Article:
his friends. The deficit for 2005 will be at least $400 billion,
according to the Congressional Budget Office.
The Pentagon budget for 2005 was about $400 billion. Add in two
supplemental requests for the costs of his Iraq war and the Pentagon
figure is roughly $500 billion. “It is interesting to note that the
military budget is about the same order of magnitude as the fiscal
deficit,” said veteran Pentagon waste fighter Ernest Fitzgerald.
tax cuts were at least in part intended to stimulate spending—the
purchase of all those Toshibas, Toyotas and Chinese whatnots. So the
fiscal deficit is intimately linked to the current account deficit. If
the money had been taxed away to pay for Bush’s current war and arms
build-up for future ones, it would not be in people’s pockets to pay
even for the down payments on the Toyotas.
won’t the Japanese and Chinese central banks ultimately get burned by
holding vast quantities of dollar denominated assets? Sure, if the
dollar ever collapses against their currencies too.
The dollar having fallen roughly 30% against the euro since the
beginning of the war in Iraq, the same fate or worse could await these
Asian currencies. With currently issued Treasuries paying a coupon rate
of no more than 4%, they would be materially shafted on their
investments in U.S. Treasuries. Then why don’t they bail out?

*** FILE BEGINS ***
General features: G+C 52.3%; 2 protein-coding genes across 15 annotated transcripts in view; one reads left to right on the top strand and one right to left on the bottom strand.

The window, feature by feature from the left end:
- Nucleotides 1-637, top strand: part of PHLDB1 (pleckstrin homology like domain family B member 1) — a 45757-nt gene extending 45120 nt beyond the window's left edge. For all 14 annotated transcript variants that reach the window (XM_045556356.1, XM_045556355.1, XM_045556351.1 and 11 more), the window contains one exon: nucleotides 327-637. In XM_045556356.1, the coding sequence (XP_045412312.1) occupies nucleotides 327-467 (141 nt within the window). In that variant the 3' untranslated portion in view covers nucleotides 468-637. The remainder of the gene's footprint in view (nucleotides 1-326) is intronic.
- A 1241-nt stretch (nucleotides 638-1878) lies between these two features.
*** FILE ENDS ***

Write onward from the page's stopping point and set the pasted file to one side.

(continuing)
The Emperors’ Revenge
the Chinese, the basic racket is too delicious and too ironical. They
industrialize their country at the expense of the de-industrialization
of the U.S. Not only is it sweet revenge for more than a hundred years
of humiliation at the hands of Europeans and Americans, but also at the
end they are relatively strong and the U.S. is relatively not. What do
they care if the deal isn’t quite as good as it would be in a perfect
world and they lose a third, half, two-thirds of
their savings in U.S. Treasuries? Besides, in an even mildly less
imperfect world, the U.S. President would not make such a blatantly
corrupt bargain against the people of the U.S. Billionaire investor
Warren Buffett calls this system of indebting U.S. citizens to foreign
governments “a sharecropper’s society,” to distinguish it from
Bush’s supposed “ownership society.”
wonder Chinese central bank governor Zhou Xiaochuan told a press
interviewer at the time of the G-7 session in London in early February,
“now is not the time” to revalue his currency, the yuan.
Of course it is not. He is clearly not stupid. The time to revalue is
after China has sucked all the remaining jobs out of the U.S. that it
can or just before the U.S. gets a less dishonest government.
For the Japanese, the basic sweetness of the deal plus
geopolitical strategic reasons may keep them tied to the U.S. There is
also the spirit of J. Paul Getty’s famous line: “If
you owe the bank $100 that's your problem. If you owe the bank $100
million, that's the bank's problem.”
Some Japanese clearly think they have a problem. Prime Minister
Junichiro Koizumi said on 11 March 2005 concerning his government’s
U.S. dollar holdings, “I believe diversification is necessary.” This
instantly shook the currency markets, causing the director of the
Japanese finance ministry’s foreign exchange division, Mastatsugu
Asakawa, to blurt out, “We have never thought about currency
Asakawa has been kept busy making this point. On 23 February 2005 he had
already stated, “We have no plans to change the composition of
currency holdings in the foreign reserves and we are not thinking about
expanding our euro holdings.”
He added, “Valuation loss is not our primary concern. My opinion is